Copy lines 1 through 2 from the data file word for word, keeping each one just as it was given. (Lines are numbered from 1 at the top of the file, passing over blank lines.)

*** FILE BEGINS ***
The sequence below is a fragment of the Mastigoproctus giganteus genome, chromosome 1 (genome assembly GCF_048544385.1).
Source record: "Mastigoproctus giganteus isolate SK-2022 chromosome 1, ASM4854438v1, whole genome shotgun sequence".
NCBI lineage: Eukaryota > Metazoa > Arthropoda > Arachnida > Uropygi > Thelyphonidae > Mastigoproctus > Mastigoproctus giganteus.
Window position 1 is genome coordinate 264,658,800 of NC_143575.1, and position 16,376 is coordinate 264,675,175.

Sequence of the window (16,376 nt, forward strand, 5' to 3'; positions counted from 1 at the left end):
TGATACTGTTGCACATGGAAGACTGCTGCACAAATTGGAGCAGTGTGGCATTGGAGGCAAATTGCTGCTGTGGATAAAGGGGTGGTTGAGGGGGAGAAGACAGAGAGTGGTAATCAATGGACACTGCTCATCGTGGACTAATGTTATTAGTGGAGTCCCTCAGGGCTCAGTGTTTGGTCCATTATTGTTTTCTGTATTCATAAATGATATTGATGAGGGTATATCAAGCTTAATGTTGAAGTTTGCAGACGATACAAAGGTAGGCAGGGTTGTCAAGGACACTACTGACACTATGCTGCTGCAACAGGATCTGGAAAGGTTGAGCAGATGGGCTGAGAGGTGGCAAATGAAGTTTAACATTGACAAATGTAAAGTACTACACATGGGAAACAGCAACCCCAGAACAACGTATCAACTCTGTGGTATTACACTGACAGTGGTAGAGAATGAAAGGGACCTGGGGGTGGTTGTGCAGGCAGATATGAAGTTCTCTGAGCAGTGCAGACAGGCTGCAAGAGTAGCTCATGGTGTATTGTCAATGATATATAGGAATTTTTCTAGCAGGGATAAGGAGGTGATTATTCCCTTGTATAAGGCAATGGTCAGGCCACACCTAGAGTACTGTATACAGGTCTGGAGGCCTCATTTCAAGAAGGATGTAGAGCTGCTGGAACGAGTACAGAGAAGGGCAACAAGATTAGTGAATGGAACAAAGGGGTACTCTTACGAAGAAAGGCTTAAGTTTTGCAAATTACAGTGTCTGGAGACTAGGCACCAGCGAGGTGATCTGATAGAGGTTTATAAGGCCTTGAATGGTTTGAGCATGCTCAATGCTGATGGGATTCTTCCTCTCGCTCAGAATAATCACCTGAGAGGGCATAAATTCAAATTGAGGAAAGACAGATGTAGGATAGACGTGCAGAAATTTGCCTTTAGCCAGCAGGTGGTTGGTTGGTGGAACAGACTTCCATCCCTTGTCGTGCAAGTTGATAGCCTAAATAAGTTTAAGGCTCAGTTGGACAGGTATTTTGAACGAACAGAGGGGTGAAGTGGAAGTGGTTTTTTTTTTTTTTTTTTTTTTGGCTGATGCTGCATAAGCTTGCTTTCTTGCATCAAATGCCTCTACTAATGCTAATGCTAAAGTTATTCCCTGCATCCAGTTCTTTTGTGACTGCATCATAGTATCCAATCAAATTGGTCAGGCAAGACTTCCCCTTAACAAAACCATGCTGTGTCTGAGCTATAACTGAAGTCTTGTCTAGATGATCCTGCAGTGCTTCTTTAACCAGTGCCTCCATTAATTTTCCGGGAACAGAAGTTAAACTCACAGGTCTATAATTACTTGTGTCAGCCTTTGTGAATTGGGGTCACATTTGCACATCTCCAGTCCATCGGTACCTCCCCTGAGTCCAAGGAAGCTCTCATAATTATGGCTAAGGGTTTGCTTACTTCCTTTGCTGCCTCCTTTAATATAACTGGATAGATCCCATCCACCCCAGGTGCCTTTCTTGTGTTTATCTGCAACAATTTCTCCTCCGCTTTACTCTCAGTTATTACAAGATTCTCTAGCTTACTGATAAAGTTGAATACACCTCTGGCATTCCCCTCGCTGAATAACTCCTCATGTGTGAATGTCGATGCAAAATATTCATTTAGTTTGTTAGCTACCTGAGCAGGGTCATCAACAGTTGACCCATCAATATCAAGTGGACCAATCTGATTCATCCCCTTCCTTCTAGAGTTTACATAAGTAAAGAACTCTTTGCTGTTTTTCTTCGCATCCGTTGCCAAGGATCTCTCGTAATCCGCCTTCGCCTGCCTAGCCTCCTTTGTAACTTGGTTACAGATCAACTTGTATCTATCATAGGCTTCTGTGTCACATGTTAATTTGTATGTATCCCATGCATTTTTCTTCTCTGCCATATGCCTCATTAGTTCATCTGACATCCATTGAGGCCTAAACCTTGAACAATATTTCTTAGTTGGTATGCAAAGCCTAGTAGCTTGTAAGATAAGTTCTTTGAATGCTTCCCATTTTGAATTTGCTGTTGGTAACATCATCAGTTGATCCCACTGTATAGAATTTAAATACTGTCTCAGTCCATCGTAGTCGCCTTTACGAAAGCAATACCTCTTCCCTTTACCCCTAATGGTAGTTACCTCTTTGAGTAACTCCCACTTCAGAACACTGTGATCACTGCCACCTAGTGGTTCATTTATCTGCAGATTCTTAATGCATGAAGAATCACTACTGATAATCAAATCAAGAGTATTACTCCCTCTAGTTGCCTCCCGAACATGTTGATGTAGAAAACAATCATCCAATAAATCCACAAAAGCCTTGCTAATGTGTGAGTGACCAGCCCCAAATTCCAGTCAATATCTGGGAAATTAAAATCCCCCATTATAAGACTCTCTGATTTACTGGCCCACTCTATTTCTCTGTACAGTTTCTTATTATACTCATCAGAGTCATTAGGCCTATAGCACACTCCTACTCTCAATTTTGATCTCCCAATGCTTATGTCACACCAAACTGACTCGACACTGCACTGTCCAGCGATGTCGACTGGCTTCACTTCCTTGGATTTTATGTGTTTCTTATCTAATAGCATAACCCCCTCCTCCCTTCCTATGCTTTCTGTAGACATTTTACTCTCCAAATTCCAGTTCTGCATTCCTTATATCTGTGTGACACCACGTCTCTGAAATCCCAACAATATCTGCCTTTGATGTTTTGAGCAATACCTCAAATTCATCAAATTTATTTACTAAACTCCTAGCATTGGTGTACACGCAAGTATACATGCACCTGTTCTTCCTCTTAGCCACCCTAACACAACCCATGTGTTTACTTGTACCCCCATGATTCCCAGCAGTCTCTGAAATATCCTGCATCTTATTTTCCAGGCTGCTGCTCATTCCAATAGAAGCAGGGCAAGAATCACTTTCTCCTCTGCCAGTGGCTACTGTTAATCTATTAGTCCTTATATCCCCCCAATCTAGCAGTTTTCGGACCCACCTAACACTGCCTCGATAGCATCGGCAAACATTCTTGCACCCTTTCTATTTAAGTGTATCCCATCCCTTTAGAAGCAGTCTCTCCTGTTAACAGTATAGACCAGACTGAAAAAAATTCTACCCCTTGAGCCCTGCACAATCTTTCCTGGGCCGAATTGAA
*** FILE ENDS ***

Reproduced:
The sequence below is a fragment of the Mastigoproctus giganteus genome, chromosome 1 (genome assembly GCF_048544385.1).
Source record: "Mastigoproctus giganteus isolate SK-2022 chromosome 1, ASM4854438v1, whole genome shotgun sequence".